- If you are told that there will be no refunds for a sick puppy, you are most probably dealing with a puppy mill. A reputable breeder or rescue group will always take the puppy back, regardless of the reason.
Armed with some knowledge, you can avoid being scammed in your search for the perfect little dog, the Morkie.
Read more: ASPCA’s stories about pet-related scams
Looking for a dog or cat? Adopt safely and ethically on Pet Finder.
Precious Pets is just one shelter that’s over run with discarded Christmas puppies, and it’s only January 9th!
It’s January 9th and one New York shelter that specializes in small dog rescue already has 32 discarded Chihuahuas among other breeds. These dogs were Christmas gifts and the owners have already become bored with their “gifts.” Because celebs and the Taco Bell dog have made breeds like Chihuahuas so popular, they’re now the second-most euthanized dog in America.
Dogster reports that Precious Pups – a registered charity and no kill shelter was already quite full before this Christmas rush. Founder Laura Zambito says “We rescue our dogs from municipal animal shelters, off euthanasia lists and we accept owner surrenders and the occasional stray. We provide a safe haven for them, we nurture their spirits and heal their souls. We rely solely on donations to keep our dogs safe, happy and comfortable until we find them a forever home.”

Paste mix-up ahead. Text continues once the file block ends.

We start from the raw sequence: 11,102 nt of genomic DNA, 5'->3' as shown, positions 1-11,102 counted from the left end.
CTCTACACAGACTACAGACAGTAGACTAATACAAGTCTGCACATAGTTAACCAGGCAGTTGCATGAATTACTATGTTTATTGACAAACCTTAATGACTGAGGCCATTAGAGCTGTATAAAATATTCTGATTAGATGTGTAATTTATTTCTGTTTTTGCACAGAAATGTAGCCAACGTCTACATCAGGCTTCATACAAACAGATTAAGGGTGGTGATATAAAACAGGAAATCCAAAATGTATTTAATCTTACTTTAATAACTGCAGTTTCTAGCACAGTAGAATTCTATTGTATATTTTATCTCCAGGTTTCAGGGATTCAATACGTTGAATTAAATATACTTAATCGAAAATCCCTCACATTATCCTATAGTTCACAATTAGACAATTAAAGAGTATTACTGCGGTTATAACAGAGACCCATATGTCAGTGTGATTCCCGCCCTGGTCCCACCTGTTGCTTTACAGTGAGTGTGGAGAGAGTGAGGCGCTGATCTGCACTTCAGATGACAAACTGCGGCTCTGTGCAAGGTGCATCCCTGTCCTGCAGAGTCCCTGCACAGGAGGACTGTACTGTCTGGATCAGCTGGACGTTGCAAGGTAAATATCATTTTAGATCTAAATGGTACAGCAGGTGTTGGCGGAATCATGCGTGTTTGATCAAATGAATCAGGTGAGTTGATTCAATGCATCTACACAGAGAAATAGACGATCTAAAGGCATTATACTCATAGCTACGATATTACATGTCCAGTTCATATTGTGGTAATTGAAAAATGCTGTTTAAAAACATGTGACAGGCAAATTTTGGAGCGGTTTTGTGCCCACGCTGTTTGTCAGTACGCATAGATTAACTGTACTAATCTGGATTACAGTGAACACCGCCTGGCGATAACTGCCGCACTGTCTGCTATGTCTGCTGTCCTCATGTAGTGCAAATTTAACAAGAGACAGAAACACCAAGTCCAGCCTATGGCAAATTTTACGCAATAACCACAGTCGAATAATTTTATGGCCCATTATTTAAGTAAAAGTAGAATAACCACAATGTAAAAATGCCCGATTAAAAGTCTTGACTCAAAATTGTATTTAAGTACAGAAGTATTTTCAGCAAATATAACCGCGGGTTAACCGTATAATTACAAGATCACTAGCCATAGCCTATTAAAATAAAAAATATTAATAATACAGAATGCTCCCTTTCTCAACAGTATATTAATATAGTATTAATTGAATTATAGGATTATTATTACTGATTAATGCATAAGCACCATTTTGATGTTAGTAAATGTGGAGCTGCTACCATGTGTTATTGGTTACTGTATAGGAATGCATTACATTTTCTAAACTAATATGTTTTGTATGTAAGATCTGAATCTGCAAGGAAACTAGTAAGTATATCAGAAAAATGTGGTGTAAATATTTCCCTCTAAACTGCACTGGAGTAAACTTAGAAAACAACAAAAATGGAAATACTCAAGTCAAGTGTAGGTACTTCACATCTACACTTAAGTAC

As VeterinaryPartner.com points out, Christmas Puppies Are a Very Bad Idea. And even though many reputable breeders and even shelters won’t release a dog in time for Christmas, this sad story plays out far too many times.
People who pick a breed because it’s popular are under-informed and naive. The Chihuahua for example, is known to be a warm weather dog, is not a family dog and can be territorial and bark a lot.
Should a pet ever be a gift?
As a recipient of two ‘surprise’ dogs over the years, I say NO! And I’m an adult who loves dogs and has always owned dogs. So I can just imagine a pre-teen for example, who gets their dream puppy, only to move on to another distraction a couple of weeks later.
Money for clothes for the dog, but not an ID tag!
Laura Zambito shows off Vanilla, who came into the shelter with a dress and mammary tumours. Credit: Dogster.com
Dogster reports that one of the dogs that Zambito shows off is a Chihuahua named Vanilla, who was found wandering the streets wearing a little dress, but with no ID that could be used to return her to her owners.
That’s symbolic of the problems of owners who casually decide to get a dog: There’s money for the cute, frilly dress, but not for tags or a microchip. And apparently no money for a Vet either because this little dog had mammary tumours as well.
To learn more about these dogs, or others looking for their forever homes, please visit Precious Pups, or check out PetFinder — the #1 site for adoptable pets or Petango. Both these sites gather information from local shelters and humane societies across North America, so finding a new pet near you is easy.
The ASPCA and other animal associations are celebrating shelter dogs this month — and it’s easy to see why when you read about some of the success stories… like Jane, adopted in New York a year ago:
“February was the one-year anniversary of the morning I saw Jane’s face on Petfinder and brought her home four hours later from the ASPCA Adoption Center. I never imagined myself with a points card at a pet store, having to slap my own hand to stop me buying another dog sweater, chew toy, grooming tool or accessory—but that’s me now.
Here’s a great read: 10 Compelling Reasons to add a shelter dog to your life.… on Dogster.com
Where to find a Morkie for adoption: